# Changes in Multimeter reading on applying increasing contact probe pressure.

#### mojizs

Joined Aug 23, 2023
15
I have read different ways or reasons that could affect the measurement of multimeter readings. I am measuring resistance across a circuit at two points using a kelvin probe (Keithly 5808). I get different readings every time I take measurements of the same circuit in intervals of time. I tried to eliminate other possibilities, and I am left with either of the two.
1. The probes itself are not the right one.
2. Applying varying pressure when making contact can change the value.
I want to know if there is a way to determine if the varying pressure can change the value and by how much. A relation to describe it or any references that supports it? Or is there anything else that I am missing?
Thank You

#### MrChips

Joined Oct 2, 2009
29,850
Welcome to AAC!

The pressure applied when making contact is not likely to affect a measurement unless there is a flaw on the board itself and it is sensitive to board flexing.

The make and model of the meter itself is just as important as the probe. You need to state the meter model, the impedance of the meter at the selected range setting, and the type of circuit under test and its impedance where the probe is applied. In other words, we need to know more about the two points where the measurements are made.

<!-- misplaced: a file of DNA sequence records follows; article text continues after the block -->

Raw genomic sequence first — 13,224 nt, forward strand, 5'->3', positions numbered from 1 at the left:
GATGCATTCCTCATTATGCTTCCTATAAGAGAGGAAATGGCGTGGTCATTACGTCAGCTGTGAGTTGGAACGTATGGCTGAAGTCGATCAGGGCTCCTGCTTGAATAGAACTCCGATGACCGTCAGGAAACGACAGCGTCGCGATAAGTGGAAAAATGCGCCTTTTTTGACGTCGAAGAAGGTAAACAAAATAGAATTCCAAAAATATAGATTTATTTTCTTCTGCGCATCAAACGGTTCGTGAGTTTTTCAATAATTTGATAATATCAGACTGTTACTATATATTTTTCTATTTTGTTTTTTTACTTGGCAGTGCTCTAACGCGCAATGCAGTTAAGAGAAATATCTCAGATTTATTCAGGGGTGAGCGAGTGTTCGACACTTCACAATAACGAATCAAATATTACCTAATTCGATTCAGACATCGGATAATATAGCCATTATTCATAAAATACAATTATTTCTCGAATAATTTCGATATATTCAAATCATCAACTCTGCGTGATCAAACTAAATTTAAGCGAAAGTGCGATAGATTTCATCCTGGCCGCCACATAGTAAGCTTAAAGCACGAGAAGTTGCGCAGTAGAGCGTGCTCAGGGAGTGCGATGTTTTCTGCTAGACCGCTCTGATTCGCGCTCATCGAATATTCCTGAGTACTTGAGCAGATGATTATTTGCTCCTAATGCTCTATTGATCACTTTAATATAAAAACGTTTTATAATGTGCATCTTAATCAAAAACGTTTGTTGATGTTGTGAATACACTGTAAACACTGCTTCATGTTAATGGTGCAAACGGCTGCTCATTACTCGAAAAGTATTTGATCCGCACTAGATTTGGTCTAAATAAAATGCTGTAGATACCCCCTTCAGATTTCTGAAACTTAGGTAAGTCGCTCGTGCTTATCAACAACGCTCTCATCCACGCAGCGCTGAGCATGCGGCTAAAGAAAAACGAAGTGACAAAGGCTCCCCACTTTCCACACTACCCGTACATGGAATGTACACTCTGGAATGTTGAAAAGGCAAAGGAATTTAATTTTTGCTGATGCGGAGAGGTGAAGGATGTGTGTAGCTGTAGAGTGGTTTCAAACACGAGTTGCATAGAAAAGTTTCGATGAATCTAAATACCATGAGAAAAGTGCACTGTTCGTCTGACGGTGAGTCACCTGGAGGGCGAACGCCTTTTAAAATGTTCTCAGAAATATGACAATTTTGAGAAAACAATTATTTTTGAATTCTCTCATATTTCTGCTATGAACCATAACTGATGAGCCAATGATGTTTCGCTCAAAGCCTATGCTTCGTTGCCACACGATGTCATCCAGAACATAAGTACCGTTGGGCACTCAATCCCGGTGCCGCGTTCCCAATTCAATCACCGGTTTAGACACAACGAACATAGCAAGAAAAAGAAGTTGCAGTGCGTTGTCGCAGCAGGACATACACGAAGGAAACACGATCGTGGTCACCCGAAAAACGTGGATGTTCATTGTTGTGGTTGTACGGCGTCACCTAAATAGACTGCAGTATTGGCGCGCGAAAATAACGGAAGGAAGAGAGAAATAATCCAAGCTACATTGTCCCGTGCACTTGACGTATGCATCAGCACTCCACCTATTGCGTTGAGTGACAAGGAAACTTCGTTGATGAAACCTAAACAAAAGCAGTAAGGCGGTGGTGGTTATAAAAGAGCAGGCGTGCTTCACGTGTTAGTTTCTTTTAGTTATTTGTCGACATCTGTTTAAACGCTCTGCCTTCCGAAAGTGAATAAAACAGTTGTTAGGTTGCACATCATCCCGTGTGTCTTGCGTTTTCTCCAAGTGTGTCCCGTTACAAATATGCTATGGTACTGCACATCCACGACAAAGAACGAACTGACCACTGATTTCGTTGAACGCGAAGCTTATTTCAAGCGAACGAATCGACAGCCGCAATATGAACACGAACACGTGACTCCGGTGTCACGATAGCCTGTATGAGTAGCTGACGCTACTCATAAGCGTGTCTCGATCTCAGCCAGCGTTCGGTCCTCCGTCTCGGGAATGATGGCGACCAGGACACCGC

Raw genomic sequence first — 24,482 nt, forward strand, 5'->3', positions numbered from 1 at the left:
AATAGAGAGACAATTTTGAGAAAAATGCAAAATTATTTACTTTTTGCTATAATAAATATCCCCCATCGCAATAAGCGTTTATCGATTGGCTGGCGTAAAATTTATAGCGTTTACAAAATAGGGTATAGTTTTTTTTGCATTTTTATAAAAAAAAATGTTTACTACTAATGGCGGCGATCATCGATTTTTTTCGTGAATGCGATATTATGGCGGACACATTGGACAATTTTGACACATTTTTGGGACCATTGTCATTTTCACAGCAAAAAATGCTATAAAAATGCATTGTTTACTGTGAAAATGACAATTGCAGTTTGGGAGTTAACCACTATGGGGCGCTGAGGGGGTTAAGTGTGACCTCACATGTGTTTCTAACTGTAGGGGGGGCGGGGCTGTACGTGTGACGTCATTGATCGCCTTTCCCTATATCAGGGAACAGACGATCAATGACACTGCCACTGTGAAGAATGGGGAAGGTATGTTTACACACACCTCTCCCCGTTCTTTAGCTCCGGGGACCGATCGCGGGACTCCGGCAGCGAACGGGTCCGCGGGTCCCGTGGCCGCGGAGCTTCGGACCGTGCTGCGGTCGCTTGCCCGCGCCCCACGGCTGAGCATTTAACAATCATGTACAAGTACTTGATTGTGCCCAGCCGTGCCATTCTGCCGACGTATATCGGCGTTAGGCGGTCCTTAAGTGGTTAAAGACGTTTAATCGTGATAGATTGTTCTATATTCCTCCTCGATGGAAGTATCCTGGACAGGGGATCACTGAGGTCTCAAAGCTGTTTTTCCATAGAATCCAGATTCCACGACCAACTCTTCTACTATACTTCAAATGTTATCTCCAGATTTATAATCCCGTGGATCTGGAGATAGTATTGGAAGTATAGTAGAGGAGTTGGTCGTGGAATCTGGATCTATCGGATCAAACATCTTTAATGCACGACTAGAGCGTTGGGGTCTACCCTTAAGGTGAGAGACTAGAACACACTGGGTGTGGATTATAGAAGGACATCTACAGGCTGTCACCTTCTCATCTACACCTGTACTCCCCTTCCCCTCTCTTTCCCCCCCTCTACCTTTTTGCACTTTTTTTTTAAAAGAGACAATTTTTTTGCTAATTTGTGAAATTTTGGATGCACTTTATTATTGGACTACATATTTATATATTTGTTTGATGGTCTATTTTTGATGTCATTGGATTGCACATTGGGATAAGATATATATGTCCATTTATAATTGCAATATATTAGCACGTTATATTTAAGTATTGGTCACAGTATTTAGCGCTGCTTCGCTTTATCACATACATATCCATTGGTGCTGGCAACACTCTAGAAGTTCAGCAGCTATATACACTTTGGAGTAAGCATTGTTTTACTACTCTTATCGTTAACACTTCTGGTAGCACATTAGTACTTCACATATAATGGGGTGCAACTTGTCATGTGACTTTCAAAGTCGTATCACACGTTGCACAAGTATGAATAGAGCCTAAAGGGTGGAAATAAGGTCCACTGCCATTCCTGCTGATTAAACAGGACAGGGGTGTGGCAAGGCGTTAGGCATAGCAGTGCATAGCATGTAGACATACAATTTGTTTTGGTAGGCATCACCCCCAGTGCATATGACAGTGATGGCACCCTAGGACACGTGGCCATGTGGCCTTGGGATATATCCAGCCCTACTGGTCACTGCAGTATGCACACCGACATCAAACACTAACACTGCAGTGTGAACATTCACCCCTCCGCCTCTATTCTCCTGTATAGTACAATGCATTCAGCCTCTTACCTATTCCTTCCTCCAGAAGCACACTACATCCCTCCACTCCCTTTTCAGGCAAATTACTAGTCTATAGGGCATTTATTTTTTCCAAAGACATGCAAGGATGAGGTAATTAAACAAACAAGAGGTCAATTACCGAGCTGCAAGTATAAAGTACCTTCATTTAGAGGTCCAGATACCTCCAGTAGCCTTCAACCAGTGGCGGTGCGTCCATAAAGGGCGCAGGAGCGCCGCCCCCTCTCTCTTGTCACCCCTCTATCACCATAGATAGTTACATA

#### WBahn

Joined Mar 31, 2012
29,512
The measurement with probes like that include the resistance of the probe tips AND the contact resistance with the circuit. So, yes, if the contact point with the circuit is not good and clean such that varying the pressure will vary the contact resistance, that will upset the measurement.

#### crutschow

Joined Mar 14, 2008
33,358
I am measuring resistance across a circuit at two points using a kelvin probe (Keithly 5808).
What is the meter model?

#### WBahn

Joined Mar 31, 2012
29,512
What is the expected value of the resistance you are trying to measure?

Is the resistance you are trying to measure isolated from the rest of the circuit?

Is power removed from the circuit?

#### Ya’akov

Joined Jan 27, 2019
8,539
Welcome to AAC.

What is the total resistance, and what is the magnitude of the variation?

#### mojizs

Joined Aug 23, 2023
15
The make and model of the meter itself is just as important as the probe. You need to state the meter model, the impedance of the meter at the selected range setting, and the type of circuit under test and its impedance where the probe is applied. In other words, we need to know more about the two points where the measurements are made.
Thank You
Here are the details:
Meter: HP 34401A Multimeter
Input Impedance: 1 MΩ ± 2% in parallel with 100 pF

Circuit: Not powered/active. It's a PCB with the traces having a gold pin attached to each end of it. The measurement is taken across those two pins for a single trace on the board.
I have no knowledge of the probe impedance at contact. The probe used is of copper gold plated material.

#### mojizs

Joined Aug 23, 2023
15

#### mojizs

Joined Aug 23, 2023
15
What is the expected value of the resistance you are trying to measure?